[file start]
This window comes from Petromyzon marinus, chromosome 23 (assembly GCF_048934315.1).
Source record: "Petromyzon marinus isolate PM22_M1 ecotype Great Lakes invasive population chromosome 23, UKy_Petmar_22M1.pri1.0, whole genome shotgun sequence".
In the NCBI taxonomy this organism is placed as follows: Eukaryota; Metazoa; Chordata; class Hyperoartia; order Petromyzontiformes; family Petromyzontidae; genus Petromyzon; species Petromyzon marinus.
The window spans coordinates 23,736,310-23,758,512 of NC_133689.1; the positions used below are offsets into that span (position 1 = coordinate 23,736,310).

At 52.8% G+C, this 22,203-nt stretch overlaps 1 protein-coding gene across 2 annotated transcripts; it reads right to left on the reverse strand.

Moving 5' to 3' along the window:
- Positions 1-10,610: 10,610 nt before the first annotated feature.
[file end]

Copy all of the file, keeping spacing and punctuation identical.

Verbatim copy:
This window comes from Petromyzon marinus, chromosome 23 (assembly GCF_048934315.1).
Source record: "Petromyzon marinus isolate PM22_M1 ecotype Great Lakes invasive population chromosome 23, UKy_Petmar_22M1.pri1.0, whole genome shotgun sequence".
In the NCBI taxonomy this organism is placed as follows: Eukaryota; Metazoa; Chordata; class Hyperoartia; order Petromyzontiformes; family Petromyzontidae; genus Petromyzon; species Petromyzon marinus.
The window spans coordinates 23,736,310-23,758,512 of NC_133689.1; the positions used below are offsets into that span (position 1 = coordinate 23,736,310).

At 52.8% G+C, this 22,203-nt stretch overlaps 1 protein-coding gene across 2 annotated transcripts; it reads right to left on the reverse strand.

Moving 5' to 3' along the window:
- Positions 1-10,610: 10,610 nt before the first annotated feature.